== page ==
The key to this problem is to use the density of pure ethanol to determine the mass of ethanol ($$CH_3CH_2OH$$), abbreviated as EtOH, in a given volume of solution. We can then calculate the number of moles of ethanol and the concentration of ethanol in any of the required units. A Because we are given a percentage by volume, we assume that we have 100.0 mL of solution. The volume of ethanol will thus be 40.0% of 100.0 mL, or 40.0 mL of ethanol, and the volume of water will be 60.0% of 100.0 mL, or 60.0 mL of water. The mass of ethanol is obtained from its density:

$mass\; of\; EtOH=(40.0\; \cancel{mL})\left(\dfrac{0.789\; g}{\cancel{mL}}\right)=31.6\; g\; EtOH\nonumber$

If we assume the density of water is 1.00 g/mL, the mass of water is 60.0 g. We now have all the information we need to calculate the concentration of ethanol in the solution.

B The percent by mass of ethanol is the ratio of the mass of ethanol to the total mass of the solution, expressed as a percentage:

\begin{align*} \%EtOH &=\left(\dfrac{mass\; of\; EtOH}{mass\; of\; solution}\right)(100) \\[5pt] &=\left(\dfrac{31.6\; \cancel{g}\; EtOH}{31.6\; \cancel{g} \;EtOH +60.0\; \cancel{g} \; H_2O} \right)(100) \\[5pt]&= 34.5\%\end{align*}

C The mole fraction of ethanol is the ratio of the number of moles of ethanol to the total number of moles of substances in the solution. Because 40.0 mL of ethanol has a mass of 31.6 g, we can use the molar mass of ethanol (46.07 g/mol) to determine the number of moles of ethanol in 40.0 mL:

\begin{align*} moles\; \ce{CH_3CH_2OH}&=(31.6\; \cancel{g\; \ce{CH_3CH_2OH}}) \left(\dfrac{1\; mol}{46.07\; \cancel{g\; \ce{CH_3CH_2OH}}}\right) \\[5pt] &=0.686 \;mol\; \ce{CH_3CH_2OH} \end{align*}

Similarly, the number of moles of water is

$moles \;\ce{H_2O}=(60.0\; \cancel{g \; \ce{H_2O}}) \left(\dfrac{1 \;mol\; \ce{H_2O}}{18.02\; \cancel{g\; \ce{H_2O}}}\right)=3.33\; mol\; \ce{H_2O}\nonumber$

The mole fraction of ethanol is thus

$\chi_{\ce{CH_3CH_2OH}}=\dfrac{0.686\; \cancel{mol}}{0.686\; \cancel{mol} + 3.33\;\cancel{ mol}}=0.171\nonumber$

D The molarity of the solution is the number of moles of ethanol per liter of solution. We already know the number of moles of ethanol per 100.0 mL of solution, so the molarity is

$M_{\ce{CH_3CH_2OH}}=\left(\dfrac{0.686\; mol}{100\; \cancel{mL}}\right)\left(\dfrac{1000\; \cancel{mL}}{L}\right)=6.86 \;M\nonumber$

The molality of the solution is the number of moles of ethanol per kilogram of solvent. Because we know the number of moles of ethanol in 60.0 g of water, the calculation is again straightforward:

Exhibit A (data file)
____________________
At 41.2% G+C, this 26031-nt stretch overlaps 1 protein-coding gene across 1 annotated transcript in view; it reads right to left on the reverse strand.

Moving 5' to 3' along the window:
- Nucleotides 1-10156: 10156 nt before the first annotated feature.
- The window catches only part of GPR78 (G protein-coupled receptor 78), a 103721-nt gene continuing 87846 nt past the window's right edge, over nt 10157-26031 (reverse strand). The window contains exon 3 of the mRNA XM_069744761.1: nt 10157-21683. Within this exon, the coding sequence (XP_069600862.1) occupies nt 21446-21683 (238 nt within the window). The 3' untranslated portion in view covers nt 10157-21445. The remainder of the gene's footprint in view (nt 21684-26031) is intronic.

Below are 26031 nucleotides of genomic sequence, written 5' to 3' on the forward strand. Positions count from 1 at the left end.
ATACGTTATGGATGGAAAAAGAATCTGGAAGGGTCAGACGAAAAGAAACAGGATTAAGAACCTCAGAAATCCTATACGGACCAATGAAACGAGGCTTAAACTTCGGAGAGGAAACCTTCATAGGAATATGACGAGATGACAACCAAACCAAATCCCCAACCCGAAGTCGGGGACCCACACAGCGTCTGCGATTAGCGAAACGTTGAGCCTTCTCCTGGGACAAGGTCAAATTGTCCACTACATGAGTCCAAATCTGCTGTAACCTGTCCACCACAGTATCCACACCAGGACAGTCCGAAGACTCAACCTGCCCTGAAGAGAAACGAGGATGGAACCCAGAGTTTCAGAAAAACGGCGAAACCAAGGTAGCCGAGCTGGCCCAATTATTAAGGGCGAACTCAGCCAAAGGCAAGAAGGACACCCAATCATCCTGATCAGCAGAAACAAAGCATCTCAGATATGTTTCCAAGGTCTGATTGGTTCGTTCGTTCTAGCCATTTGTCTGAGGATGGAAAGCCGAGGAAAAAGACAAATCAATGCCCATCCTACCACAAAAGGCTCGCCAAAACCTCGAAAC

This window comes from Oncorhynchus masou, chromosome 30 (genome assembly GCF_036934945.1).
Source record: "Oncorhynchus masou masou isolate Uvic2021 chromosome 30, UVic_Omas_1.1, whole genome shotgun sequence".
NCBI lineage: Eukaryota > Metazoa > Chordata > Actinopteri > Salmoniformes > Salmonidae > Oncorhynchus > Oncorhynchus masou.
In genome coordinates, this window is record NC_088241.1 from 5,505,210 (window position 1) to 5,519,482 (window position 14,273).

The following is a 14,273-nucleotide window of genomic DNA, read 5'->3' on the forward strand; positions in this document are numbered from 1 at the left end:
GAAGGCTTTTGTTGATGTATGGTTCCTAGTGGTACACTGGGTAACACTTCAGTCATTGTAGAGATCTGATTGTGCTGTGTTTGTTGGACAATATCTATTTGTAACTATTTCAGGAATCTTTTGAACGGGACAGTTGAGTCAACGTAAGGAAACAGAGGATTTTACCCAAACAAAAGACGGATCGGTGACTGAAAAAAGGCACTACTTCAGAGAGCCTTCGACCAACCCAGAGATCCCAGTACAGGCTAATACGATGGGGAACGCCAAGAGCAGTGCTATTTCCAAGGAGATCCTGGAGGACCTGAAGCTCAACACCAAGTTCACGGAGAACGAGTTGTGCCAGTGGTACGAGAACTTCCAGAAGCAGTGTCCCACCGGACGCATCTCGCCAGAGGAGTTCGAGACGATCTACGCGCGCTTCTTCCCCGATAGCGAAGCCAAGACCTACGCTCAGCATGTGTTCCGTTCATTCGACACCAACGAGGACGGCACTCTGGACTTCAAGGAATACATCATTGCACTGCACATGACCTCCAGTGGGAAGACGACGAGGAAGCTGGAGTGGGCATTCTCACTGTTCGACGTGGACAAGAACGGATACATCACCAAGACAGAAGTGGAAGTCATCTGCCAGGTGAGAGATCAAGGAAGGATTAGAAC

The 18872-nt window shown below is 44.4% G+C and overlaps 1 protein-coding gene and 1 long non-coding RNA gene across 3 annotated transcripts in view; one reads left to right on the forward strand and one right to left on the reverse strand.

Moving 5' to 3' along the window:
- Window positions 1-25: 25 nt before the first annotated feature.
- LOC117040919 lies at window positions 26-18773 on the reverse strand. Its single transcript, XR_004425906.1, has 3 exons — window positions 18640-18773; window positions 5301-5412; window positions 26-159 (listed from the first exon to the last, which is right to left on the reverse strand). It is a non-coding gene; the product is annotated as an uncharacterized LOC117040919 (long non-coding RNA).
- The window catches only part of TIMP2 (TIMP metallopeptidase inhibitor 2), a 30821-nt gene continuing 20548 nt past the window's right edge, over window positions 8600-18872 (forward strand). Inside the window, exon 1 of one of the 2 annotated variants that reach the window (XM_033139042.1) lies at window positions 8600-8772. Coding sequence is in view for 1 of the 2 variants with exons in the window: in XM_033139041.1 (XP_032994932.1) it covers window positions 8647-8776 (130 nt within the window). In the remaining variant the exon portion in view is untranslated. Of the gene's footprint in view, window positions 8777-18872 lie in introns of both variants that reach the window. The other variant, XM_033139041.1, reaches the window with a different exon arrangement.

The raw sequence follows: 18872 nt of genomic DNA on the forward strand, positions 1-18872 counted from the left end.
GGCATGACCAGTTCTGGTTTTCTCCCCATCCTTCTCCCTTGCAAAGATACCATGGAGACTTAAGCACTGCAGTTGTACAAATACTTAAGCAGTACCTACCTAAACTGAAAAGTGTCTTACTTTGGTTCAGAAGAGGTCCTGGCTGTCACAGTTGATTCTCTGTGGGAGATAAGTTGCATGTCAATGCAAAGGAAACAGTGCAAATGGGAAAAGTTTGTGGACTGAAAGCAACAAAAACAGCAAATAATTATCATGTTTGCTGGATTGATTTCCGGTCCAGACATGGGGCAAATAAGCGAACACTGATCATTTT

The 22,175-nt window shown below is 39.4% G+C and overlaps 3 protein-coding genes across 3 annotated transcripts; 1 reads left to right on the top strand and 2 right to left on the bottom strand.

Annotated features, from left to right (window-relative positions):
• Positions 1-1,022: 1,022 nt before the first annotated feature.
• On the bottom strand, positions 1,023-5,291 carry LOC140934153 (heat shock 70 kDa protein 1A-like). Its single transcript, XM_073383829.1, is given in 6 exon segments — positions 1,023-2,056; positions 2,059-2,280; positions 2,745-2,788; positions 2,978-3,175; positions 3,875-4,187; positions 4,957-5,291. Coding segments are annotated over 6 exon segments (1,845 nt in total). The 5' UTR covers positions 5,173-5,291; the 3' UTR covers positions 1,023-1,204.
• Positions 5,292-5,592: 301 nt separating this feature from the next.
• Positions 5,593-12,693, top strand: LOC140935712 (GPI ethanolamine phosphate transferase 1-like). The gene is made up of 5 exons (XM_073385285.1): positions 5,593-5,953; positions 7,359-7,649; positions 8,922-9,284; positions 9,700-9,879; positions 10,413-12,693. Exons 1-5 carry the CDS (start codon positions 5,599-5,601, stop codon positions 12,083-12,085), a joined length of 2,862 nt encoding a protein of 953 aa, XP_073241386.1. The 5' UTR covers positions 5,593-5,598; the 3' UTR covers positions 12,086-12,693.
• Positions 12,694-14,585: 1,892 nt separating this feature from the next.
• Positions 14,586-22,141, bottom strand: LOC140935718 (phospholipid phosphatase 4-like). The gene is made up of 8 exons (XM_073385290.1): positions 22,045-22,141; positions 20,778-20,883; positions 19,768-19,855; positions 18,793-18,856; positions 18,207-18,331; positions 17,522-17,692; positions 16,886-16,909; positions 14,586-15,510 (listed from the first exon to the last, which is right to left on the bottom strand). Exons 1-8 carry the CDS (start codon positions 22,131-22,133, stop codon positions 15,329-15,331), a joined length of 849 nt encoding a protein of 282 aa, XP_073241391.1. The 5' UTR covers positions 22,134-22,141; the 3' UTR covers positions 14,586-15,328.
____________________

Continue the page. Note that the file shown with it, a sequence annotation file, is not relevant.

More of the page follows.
$m_{\ce{CH_3CH_2OH}}=\left(\dfrac{0.686\; mol\; EtOH}{60.0\; \cancel{g}\; H_2O } \right) \left(\dfrac{1000\; \cancel{g}}{kg}\right)=\dfrac{11.4\; mol\; EtOH}{kg\; H_2O}=11.4 \;m \nonumber$

Exercise $$\PageIndex{8}$$: Toluene/Benzene Solution

A solution is prepared by mixing 100.0 mL of toluene with 300.0 mL of benzene. The densities of toluene and benzene are 0.867 g/mL and 0.874 g/mL, respectively. Assume that the volume of the solution is the sum of the volumes of the components. Calculate the following for toluene.

1. percent by mass
2. mole fraction
3. molarity
4. molality

percent by mass toluene = 24.8%

$$\chi_{toluene} = 0.219$$

2.35 M toluene

3.59 m toluene

## Summary

The concentration of a substance is the quantity of solute present in a given quantity of solution.

Different units are used to express the concentrations of a solution depending on the application. The concentration of a solution is the quantity of solute in a given quantity of solution. It can be expressed in several ways: molarity, moles of solute per liter of solution; mole fraction, the ratio of the number of moles of solute to the total number of moles of substances present; percent by mass, the ratio of the mass of the solute to the mass of the solution times 100; parts per thousand (ppt), grams of solute per kilogram of solution; parts per million (ppm), milligrams of solute per kilogram of solution; parts per billion (ppb), micrograms of solute per kilogram of solution; and molality (m), the number of moles of solute per kilogram of solvent.

Solution concentrations are typically expressed in terms of molarity and can be prepared by dissolving a known mass of solute in a solvent or diluting a stock solution.

• definition of molarity: $molarity = \dfrac{moles\: of\: solute}{liters\: of\: solution} = \dfrac{mmoles\: of\: solute} {milliliters\: of\: solution}$
• relationship among volume, molarity, and moles: $V_L \, x \, M_{mol/L} = \cancel{L} \left( \dfrac{mol}{\cancel{L}} \right) = moles$
• relationship between volume and concentration of stock and dilute solutions: $(V_s)(M_s) = moles\: of\: solute = (V_d)(M_d)$

## Contributors

6.4 Solution Concentration Units is shared under a not declared license and was authored, remixed, and/or curated by LibreTexts.